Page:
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The Defense Advanced Research Project Agency will begin testing a program to launch and recover small drones from an Air Force C-130 aircraft. DARPA’s Gremlins program deploys a group of small drones carrying a 60-pound sensor payload up to 300 nautical miles.
The drones are able to perform a range of missions, such as testing enemy air defenses and conducting ISR missions for an hour on station before returning to an Air Force C-130, developers said. A key concept of the program is extending the mission range of aircraft, while allowing manned crews to operate at safer distances.
Gremlins moves beyond existing state-of-the-art programs able which are able to launch, but not recover, swarms of mini-drones. The Pentagon’s Strategic Capabilities Office, an initiative aimed at harnessing near-term emerging technologies for operational use, demonstrated an ability to launch small drones from the flare dispenser of an F-16. While able to blanket areas with ISR and perform significant mission-enhancing functions, they are expendable and not available for re-use.
“For decades, U.S. military air operations have relied on increasingly capable multi-function manned aircraft to execute critical combat and non-combat missions. Adversaries’ abilities to detect and engage those aircraft from longer ranges have improved over time as well,” said DARPA in a statement.
DARPA has continued its contract with General Atomics Aeronautical Systems to move Gremlins into the next phase of development, an effort which will involve initial testing and evaluations along with a Preliminary Design Review.
“سیستم ما قادر است ساختارهای طولانی و کثیفی که زیست توده ها را می سازند، به گاز هیدروژن تبدیل کند؛ چیزی که خیلی مفیدتر از مواد اولیه است. با این سیستم می توانیم مواد ارگانیک را در معرض نور خورشید قرار دهیم و به راحتی سوخت هیدروژن تولید کنیم”. یافته های این تحقیق در نشریه انرژی طبیعت (Nature Energy) منتشر شده اند.
LRAD Corporation Announces Over $1.0 Million in International AHD & Mass Notification Orders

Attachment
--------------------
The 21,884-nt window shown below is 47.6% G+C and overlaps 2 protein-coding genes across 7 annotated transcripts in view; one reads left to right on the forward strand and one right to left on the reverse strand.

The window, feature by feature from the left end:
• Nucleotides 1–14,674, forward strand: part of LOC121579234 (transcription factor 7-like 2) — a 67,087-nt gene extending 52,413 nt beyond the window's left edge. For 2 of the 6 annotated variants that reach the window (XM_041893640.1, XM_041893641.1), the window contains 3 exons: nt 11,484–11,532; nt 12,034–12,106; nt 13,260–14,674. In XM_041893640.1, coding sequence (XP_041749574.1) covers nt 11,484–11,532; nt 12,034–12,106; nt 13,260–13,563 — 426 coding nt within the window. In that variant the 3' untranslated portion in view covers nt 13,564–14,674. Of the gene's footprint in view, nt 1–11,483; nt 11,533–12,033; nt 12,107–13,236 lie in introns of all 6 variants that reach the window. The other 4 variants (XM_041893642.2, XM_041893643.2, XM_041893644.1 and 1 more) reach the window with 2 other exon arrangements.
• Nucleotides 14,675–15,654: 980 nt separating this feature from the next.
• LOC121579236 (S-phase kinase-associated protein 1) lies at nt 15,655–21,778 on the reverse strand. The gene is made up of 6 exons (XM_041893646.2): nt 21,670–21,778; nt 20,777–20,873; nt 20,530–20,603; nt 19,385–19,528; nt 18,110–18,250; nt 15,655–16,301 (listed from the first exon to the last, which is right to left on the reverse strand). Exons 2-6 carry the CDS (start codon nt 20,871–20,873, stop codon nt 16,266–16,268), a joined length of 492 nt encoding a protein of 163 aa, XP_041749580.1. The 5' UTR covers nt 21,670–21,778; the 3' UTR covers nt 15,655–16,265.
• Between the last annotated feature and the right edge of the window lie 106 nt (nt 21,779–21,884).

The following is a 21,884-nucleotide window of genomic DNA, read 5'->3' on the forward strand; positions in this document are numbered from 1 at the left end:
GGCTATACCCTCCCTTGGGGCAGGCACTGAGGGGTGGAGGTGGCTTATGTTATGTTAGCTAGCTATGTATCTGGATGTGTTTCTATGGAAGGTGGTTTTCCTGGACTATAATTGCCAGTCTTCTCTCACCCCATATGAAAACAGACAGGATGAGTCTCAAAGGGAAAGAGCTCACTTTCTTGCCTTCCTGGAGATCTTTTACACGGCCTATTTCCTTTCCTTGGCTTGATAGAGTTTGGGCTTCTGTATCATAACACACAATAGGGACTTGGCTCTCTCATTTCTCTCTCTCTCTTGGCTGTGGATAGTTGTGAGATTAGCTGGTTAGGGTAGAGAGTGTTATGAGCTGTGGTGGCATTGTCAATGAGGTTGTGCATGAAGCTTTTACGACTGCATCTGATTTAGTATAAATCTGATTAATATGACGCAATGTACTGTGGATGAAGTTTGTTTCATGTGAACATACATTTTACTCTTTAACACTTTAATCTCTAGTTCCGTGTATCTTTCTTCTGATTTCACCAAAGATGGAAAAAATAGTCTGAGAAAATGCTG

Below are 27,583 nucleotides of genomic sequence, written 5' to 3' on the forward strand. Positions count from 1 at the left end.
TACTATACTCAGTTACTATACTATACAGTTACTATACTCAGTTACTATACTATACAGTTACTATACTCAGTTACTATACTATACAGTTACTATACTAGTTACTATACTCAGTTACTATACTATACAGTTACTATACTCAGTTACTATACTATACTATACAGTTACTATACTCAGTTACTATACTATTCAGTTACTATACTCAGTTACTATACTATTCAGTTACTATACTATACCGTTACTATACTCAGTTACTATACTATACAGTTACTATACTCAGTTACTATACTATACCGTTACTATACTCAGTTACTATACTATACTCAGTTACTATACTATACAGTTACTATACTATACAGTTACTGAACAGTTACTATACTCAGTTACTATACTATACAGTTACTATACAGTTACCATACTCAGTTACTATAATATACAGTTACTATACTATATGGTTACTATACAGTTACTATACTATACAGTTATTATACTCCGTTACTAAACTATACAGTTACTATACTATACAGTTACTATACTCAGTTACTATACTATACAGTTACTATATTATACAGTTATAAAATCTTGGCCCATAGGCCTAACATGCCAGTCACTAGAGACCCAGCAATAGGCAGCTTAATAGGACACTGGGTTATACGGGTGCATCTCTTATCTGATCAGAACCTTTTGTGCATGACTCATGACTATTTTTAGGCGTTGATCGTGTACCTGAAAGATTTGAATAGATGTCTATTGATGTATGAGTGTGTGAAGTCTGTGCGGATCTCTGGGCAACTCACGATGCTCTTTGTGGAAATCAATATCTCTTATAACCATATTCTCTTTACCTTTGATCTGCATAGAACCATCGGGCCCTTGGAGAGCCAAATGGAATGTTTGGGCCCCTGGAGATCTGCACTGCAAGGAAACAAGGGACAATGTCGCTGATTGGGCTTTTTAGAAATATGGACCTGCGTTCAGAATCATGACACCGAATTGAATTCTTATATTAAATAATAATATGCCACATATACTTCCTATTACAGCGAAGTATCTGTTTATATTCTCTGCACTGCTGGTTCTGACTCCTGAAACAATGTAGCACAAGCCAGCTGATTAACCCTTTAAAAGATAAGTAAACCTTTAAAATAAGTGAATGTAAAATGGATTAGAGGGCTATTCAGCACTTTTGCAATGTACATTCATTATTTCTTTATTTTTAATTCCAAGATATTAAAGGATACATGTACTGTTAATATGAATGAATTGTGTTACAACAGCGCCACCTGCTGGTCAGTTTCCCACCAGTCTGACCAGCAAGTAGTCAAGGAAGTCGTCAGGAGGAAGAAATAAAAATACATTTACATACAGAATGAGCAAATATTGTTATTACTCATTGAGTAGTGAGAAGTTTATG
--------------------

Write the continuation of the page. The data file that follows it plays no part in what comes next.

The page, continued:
The orders include acoustic hailing devices ("AHDs") for law enforcement, defense and public safety applications in China, and follow-on LRAD 1000Xi systems for a maritime application in Japan. The orders also include LRAD 360X mass notification systems for upgrading tsunami early warning systems in Japan with LRAD's highly intelligible voice capability.
"Defense and law enforcement agencies throughout the world are equipping their personnel, vehicles and vessels with LRAD long range communication systems," commented Richard S. Danforth, Chief Executive Officer of LRAD Corporation. "Our AHD and advanced mass notification solutions provide our customers with proven and reliable systems to clearly communicate to the public and safely resolve uncertain situations."
A crossed-loop/monopole direction finding antenna for use with Watson Watt method, with a large diameter of 2 m to achieve a high sensitivity. The loops make use of patented cross-polarisation cancelling technology that eliminates disturbances due to cross-polarisation from on-horizon sources. This offers enhanced, reliable accuracy in real-world applications and field trials over traditional crossed-loop designs.
The antenna is collapsible for transport and storage. It is made of aluminium and brass elements and coaxial cable, with aluminium and composite mechanical parts. A lightweight composite quad pod supports the antenna above the ground. The quad pod collapses to a similar size to the antenna.
The required matching, beam-forming and calibration injection circuitry is housed in the base of the antenna.
A complete kit of parts including antenna, Quad pod, RF cables on drums, anchor stakes and alignment sight, is supplied with each antenna. The complete antenna and all accessories fit into the supplied shipping box.